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Iraqi Kurdistan 2010. A classroom in Wshyary village school. Photo courtesy of Julie Adnan.
See One. Do One. Teach One. Remedy Mission Trains Iraqi Heart Doctors and Nurses for the Future of the Children and their Country
February 23, 2011 by Jeremy · Comments Off
Push play above for a peek into what it means for our volunteers to be here training local Iraqi heart doctors and nurses.
After you’ve viewed it, please “SHARE” below with Facebook, Twitter, StumbleUpon, Digg, etc.
If you’re on Twitter this week be sure to use the #RemedyMission hashtag to describe all the good news coming out of Iraq this week via @preemptivelove.
December 9, 2010 by Cody · Comments Off
This is Anwar. He’s homeless. He was also born with a congenital heart defect.
If you spend any time with Anwar and his mother, you quickly learn that they wouldn’t want any of those things to define them. Anwar would rather be known for his love for soccer. He’s in 1st grade but he can’t stand school, mainly because it takes him away from his father.
His father is a skilled farmer. They used to live down by the Kuwait-Iraq border and work on a farm where Anwar loved nothing else but to spend the whole day working alongside his dad.
Then the land ran out of water and they were forced to move further north.
When Anwar was one month old they found out about his heart defect. They traveled to Basra to see local doctors but they told them that they didn’t have the equipment they needed to save Anwar’s life. Even if they were able to buy the equipment, they still needed to be trained on how to use it. Regardless, they told them to just “wait a little longer”.
They went back every month to see if the machines arrived but for 6 years they were continually turned away.
Anwar’s only choice was to go overseas to a country that had the right machines and the doctors who knew how to use them. But it was a choice his family couldn’t even consider because of the cost.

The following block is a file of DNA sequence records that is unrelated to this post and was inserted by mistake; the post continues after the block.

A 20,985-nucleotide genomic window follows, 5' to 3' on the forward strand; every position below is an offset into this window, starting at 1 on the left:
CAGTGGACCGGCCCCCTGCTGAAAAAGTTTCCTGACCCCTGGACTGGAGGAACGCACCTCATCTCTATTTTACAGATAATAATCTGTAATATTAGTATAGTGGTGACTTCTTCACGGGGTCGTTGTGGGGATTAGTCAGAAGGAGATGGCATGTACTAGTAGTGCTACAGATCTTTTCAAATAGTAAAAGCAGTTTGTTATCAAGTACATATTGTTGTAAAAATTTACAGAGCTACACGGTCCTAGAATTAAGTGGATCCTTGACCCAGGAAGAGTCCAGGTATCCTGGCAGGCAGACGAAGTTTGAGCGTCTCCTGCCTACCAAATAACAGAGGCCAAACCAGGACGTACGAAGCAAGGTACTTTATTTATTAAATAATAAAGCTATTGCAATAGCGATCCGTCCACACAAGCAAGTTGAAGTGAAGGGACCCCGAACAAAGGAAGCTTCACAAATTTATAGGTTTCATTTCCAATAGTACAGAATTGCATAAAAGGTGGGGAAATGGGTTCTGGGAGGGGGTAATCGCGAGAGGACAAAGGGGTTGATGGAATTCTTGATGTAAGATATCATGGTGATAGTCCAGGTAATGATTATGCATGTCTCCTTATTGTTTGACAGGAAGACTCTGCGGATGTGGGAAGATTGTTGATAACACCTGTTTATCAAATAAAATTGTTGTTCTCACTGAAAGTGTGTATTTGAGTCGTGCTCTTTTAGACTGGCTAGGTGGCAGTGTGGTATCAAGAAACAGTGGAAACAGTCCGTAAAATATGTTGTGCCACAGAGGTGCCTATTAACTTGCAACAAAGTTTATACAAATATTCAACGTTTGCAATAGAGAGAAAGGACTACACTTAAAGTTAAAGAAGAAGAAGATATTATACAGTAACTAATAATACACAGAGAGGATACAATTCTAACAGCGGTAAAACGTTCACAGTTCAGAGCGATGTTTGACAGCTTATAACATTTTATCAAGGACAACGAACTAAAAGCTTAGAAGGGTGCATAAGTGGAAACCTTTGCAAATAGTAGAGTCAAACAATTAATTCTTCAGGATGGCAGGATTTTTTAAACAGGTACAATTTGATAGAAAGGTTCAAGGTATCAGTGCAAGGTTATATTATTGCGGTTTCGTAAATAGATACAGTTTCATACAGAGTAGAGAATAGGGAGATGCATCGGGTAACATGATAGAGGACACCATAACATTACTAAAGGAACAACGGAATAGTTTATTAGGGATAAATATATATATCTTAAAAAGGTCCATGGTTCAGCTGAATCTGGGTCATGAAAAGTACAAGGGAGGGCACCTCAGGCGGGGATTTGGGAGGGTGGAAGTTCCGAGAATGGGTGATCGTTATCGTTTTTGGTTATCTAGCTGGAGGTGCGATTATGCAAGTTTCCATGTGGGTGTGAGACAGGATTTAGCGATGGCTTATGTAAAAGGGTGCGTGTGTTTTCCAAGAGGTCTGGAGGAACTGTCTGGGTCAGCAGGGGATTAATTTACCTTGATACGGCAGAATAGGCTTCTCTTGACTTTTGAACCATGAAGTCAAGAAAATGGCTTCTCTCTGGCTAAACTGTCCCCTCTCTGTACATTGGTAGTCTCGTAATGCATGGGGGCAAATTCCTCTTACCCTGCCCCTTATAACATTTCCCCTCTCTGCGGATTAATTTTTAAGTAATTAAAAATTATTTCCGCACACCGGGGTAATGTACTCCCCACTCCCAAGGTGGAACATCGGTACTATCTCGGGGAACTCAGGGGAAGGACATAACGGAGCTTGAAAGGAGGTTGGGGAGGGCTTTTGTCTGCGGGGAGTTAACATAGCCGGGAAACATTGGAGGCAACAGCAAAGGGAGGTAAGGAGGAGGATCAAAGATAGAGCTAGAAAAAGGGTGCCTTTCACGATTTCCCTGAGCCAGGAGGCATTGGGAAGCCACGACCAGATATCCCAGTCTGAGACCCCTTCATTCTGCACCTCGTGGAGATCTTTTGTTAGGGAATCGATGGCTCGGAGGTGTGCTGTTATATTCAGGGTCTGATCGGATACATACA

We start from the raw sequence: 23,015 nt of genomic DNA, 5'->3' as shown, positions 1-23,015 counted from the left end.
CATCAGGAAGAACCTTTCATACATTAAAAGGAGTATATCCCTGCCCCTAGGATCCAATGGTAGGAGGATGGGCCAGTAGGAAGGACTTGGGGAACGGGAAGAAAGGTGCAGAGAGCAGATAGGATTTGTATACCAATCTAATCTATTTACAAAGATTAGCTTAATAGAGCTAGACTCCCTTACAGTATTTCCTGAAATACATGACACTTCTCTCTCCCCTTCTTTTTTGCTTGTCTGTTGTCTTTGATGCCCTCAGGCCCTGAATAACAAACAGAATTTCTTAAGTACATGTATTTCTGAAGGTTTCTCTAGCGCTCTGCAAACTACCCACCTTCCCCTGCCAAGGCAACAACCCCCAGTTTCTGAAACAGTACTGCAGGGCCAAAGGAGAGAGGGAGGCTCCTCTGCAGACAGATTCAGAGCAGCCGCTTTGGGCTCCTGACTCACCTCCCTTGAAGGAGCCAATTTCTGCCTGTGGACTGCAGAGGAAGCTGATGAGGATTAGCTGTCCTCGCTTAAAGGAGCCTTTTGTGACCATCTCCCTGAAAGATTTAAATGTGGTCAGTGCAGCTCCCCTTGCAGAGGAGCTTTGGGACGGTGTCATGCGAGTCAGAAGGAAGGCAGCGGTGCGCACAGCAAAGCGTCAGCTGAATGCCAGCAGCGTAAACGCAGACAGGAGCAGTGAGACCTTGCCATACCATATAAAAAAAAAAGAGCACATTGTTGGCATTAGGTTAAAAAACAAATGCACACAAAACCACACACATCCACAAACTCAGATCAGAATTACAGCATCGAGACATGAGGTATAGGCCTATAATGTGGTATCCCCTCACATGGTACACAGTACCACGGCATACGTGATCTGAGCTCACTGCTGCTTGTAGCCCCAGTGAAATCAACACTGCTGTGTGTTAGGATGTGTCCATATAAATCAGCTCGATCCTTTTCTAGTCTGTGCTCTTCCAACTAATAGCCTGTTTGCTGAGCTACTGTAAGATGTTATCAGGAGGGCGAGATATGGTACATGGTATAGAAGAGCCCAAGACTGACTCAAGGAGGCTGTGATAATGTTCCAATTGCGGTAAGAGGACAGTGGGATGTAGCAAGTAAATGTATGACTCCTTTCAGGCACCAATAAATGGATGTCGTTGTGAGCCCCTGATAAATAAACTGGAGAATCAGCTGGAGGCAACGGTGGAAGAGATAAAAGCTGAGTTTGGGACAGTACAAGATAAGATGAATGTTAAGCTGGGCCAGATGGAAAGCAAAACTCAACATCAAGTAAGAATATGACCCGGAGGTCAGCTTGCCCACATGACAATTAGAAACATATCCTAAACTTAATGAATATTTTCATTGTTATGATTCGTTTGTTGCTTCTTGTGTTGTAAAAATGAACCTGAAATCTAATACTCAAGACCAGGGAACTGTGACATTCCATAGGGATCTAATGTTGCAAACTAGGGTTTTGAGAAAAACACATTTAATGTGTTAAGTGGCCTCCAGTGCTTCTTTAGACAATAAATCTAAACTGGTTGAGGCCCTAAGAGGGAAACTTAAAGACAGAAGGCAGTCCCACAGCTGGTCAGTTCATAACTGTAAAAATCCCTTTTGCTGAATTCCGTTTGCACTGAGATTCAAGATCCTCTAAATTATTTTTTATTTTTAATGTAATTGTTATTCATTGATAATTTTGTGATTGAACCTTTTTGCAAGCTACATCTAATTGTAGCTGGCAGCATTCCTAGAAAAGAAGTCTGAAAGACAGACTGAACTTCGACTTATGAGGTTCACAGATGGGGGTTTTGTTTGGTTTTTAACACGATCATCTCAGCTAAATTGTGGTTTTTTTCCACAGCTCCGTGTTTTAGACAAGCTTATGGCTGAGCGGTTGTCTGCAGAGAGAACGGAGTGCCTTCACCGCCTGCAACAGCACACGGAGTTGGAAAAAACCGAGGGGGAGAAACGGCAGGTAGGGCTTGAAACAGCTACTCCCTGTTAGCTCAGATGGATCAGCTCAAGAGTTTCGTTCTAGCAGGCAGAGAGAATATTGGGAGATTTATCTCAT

Whatever savings they had was continually being put towards staying warm in the winter. If Anwar gets cold, his body begins to shake and his heart condition worsens. Because of that, all their money goes towards buying kerosene to keep the heaters burning.
This winter that kerosene bill may just be a little less because Anwar heads into surgery within the next hour! The doctors have the machines they’ve been waiting for and now they’re receiving the training they need to use the machines for the very first time!
Now, Anwar truly only has to wait “a little longer.”
August 24, 2010 by Cody · Comments Off
Ahmed is now one day closer to seeing his parents. His days of fighting against a completely broken heart are over! What’s ahead of him? Everything! His family, his home, his friends, his school, soccer and anything else any normal four year old with a strong heart would look forward to.
Today, I’m pretty sure I caught Ahmed daydreaming about all of those things as he just spent time relaxing before heading home sometime this week.
I remember meeting Ahmed just last week, with his knees to his chest because that was the only position in which he could breath properly. Now he’s sprawled out on his bed with candy wrappers all around him.
We are looking forward to our last few days with Ahmed and his uncle. Will we miss them? Of course! But we can’t wait for his parents to see him with a healthy, happy heart thanks to you!